2. Developing the skills and capacity essential for the development of knowledge-based economies.

3. The inculcation of moral values, moderation and ethical conduct. IDB can work with Member Countries and Muslim religious institutions in non-Member Countries to ensure that the education curriculum reflects this important element.

4. IDB joint initiative with the poorer Member Countries to mobilise added funding and education materials. The primary targets for securing assistance should be the more affluent OIC Member Countries.

5. IDB can spearhead the establishment of an Education for All Movement in the Member Countries.

6. IDB can encourage research and development on quality education as well as affordable delivery of education to LDMCs.

7. Develop special programmes for women that equip them better for imparting knowledge to the very young.

8. IDB can help promote the growth of world-class science and technology institutions.

Total : 08

S.N Strategic Thrust Rationale Target Programme Implementation Centre/Year
5 Prosper the People
1. All countries, whether rich or poor, Muslim or non-Muslim, desire greater prosperity.

2. The role that IDB plays with regard to prospering the people will be essentially in the form of providing policy recommendations and advice, providing consultancy services and as a knowledge bank.
1. Double, at the least, the GDP of all Member Countries;
2. Halve, at the least, the number of LDMCs; Partnership
3. Graduate, at the least, five Member Countries to the status of “Developed Nation” as classified by the World Bank; and
4. Halve, at the least, income inequity in all Member Countries. Growth with equity should be the economic development goal of all Member Countries.
5. identifying key growth areas and strategies to raise incomes IDB Group
6. Develop policy options and programmes for each of these areas in a comprehensive plan for the respective Member Countries to consider.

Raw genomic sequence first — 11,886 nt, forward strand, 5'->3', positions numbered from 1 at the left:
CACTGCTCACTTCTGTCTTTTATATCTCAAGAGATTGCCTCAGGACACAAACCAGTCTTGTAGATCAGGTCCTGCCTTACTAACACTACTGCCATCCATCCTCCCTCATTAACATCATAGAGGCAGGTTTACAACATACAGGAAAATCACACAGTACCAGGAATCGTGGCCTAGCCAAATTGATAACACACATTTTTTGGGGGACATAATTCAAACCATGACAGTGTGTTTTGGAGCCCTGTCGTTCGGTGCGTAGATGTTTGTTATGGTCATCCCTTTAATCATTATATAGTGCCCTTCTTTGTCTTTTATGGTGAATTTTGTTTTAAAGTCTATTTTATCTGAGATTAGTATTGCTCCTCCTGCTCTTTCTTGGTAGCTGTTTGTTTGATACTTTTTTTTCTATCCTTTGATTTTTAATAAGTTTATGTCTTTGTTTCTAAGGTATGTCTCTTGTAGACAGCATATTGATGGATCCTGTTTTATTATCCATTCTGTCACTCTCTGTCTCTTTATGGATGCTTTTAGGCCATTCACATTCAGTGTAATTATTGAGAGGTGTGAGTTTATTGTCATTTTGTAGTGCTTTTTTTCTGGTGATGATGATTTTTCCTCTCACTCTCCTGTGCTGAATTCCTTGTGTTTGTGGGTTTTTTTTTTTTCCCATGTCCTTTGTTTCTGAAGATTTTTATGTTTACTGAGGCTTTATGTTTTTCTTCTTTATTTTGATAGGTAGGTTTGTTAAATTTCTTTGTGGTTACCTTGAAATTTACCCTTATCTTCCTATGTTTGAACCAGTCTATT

7. Provide policy and technical advice to assist the production-based economies of Member Countries transform themselves into more productive and competitive knowledge-based economies by providing policy and technical advice.
8. IDB could develop 20 templates that could be customized
for application in different countries.
IDB Group
Total : 08

S.N Strategic Thrust Rationale Target Programme Implementation Centre/Year
6 Empower the Sisters of Islam
The Sisters of Islam are the greatest reservoir of untapped wealth and unfulfilled dignity that the Muslim world has. In a few Muslim countries, women are more economically, socially and politically empowered than even in some Western nations.
1. Campaigns in the relevant countries on the subject of the empowerment of women.

2. Support to civil society groups.
3. Provide expert advice to Member Countries on the creation of sustainable lending programmes with preferential terms and rates to women’s groups.

4. Schemes for women itself.
5. Investment in women businesses and women trade exhibitions; and Collaborate with Member Countries and relevant organisations to set up scholarships for women.

6. The IDB Group can empower the Sisters of Islam in the workplace.

Total : 06

S.N Strategic Thrust Rationale Target Programme Implementation Centre/Year
7 Expand the Islamic Financial Industry
Islamic banking and finance is a signature product of IDB. They are virtually synonymous with
each other. IDB also needs to dramatically increase its financial resources and operations if it is to successfully implement the many added responsibilities that are being contemplated for it. The expansion and improvement of the Islamic financial industry is, therefore, a matter of considerable urgency.